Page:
Art teacher says creative process of painting and drawing is related to God’s creation of the world

Jeff Merrill sits with his paintbrush in his office, where he creates much of his work.

Photo by Christal Lee

Creating works of art mimics the creative power of God, said Jeff Merrill, associate professor of visual arts in the Faculty of Arts and Letters.

Merrill, who worked as an illustrator for over 10 years and attended the Academy of Art University in San Francisco, Calif., Said many people saw art as a “frivolous and unimportant activity”, but he emphasized the importance of creative power.

“One of the titles that God often uses and that we read in the scriptures is ‘Creator,’” Merrill explained. “The scriptures contain a lot of information about creation and how he created things and why he created things. This is something really essential to the definition of God.

He said he wanted to stress the importance of creating, but didn’t try to compare himself to God. “Being creative generally benefits more than the creator. In a sense, it’s a service to everyone. When we create, we solve problems, we invent, we build, we develop, we beautify. It is a positive experience.

Gospel principles and creativity

One of the things that fascinates him, Merrill said, is that the art and the creative process contain analogies to the gospel, such as the creation of the world.

He explained how he tries to teach his students in a way that combines the two subjects. “Some of these design principles integrate and reflect and interface perfectly with gospel principles,” he said. “It gave me a map to navigate and a lens to see the world through. ”

Hikaru Kikuya, a senior Japanese student of painting, said Merrill is very spiritual and encourages students to include their faith in the Lord in their careers. “He offers challenges, but at the same time he knows how difficult it is to paint [and drawing can be]. ”

Portrait of a female student smiling while holding a paintbrush and a wooden palette

Hikaru Kikuya, one of Merrill’s students, holds her brush and palette as she begins the creative process.

Photo by Emarie Majors

Merrill said he hoped his students would learn to be “critical observers.” He explained that he wanted his students to not only learn the principles of the art, but also understand them and have the critical thinking skills to solve any problems that may arise.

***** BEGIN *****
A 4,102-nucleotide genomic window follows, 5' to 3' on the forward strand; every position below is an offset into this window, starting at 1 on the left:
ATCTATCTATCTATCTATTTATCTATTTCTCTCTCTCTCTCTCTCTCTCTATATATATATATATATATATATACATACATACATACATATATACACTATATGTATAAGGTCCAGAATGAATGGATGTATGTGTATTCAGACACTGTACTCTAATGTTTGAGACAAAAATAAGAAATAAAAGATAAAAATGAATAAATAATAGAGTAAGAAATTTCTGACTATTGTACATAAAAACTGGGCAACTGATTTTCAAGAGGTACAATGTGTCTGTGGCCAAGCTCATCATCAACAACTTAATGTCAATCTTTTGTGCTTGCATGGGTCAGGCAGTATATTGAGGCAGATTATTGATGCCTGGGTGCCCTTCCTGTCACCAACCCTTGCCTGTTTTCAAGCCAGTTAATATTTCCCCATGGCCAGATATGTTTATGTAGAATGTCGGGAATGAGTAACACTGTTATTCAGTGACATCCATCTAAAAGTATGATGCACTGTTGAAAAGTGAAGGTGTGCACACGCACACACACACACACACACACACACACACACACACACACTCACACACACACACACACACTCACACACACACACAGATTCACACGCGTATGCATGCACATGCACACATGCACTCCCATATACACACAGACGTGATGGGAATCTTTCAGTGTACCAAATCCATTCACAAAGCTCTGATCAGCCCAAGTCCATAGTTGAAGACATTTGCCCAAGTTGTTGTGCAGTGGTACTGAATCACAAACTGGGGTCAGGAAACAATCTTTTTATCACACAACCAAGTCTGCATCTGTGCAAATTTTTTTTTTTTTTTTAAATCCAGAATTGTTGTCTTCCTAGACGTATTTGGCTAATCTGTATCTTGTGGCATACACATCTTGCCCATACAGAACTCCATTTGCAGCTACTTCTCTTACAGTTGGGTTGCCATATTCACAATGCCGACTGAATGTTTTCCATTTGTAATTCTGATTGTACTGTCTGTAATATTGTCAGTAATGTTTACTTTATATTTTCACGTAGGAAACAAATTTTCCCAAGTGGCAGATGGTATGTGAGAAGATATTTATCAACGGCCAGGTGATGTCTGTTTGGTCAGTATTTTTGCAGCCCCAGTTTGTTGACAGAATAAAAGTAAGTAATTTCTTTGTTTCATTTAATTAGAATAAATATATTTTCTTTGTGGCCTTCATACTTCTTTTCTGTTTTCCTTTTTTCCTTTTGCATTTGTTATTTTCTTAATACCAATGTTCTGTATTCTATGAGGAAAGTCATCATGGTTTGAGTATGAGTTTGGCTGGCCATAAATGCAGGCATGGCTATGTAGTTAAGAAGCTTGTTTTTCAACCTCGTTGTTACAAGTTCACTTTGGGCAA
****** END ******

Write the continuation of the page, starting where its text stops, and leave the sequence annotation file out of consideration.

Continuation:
The rush to create and teach

Merrill, a self-proclaimed “figurative artist,” said he experiences a sort of euphoria or “adrenaline rush” when he’s able to portray a person through art.

He explained that adrenaline “is like an energy drink. It gives you something beyond your own strength. And I don’t know if it’s necessarily adrenaline, but it is like that.

His personality plays a role in his enthusiasm for art, he said. “I go through those times when my mind gets super creative. It’s like all the synapses are going off and there are so many thoughts and ideas.

Merrill’s favorite part of teaching, he said, is interacting with students. “I feel full of energy … to be with them and to share art. There is something there that also gives me an adrenaline rush. It’s super exciting for me to share what I know with the students.

landscape photo of student in blue shirt posing with temple park painting on easel

Samuel Ching, Merrill’s technical assistant, poses with a painting he made on the grounds of Laie Temple.

Photo by Emarie Majors

Samuel Ching, a senior from Hong Kong with a double major in arts education and painting, and Merrill’s teaching assistants, said Merrill strives to help international students, especially those who do not speak English. as mother tongue. “He would contact them and make sure they [understood] each notion [clearly]”, explained Ching.

Merrill said that in choosing his career path he tried to consider other options, like becoming an orthodontist, but he always came back to the art. “Art gave me a sense of identity. It gave me opportunities to grow. As much as anything, it gave me a sense of accomplishment in life. •

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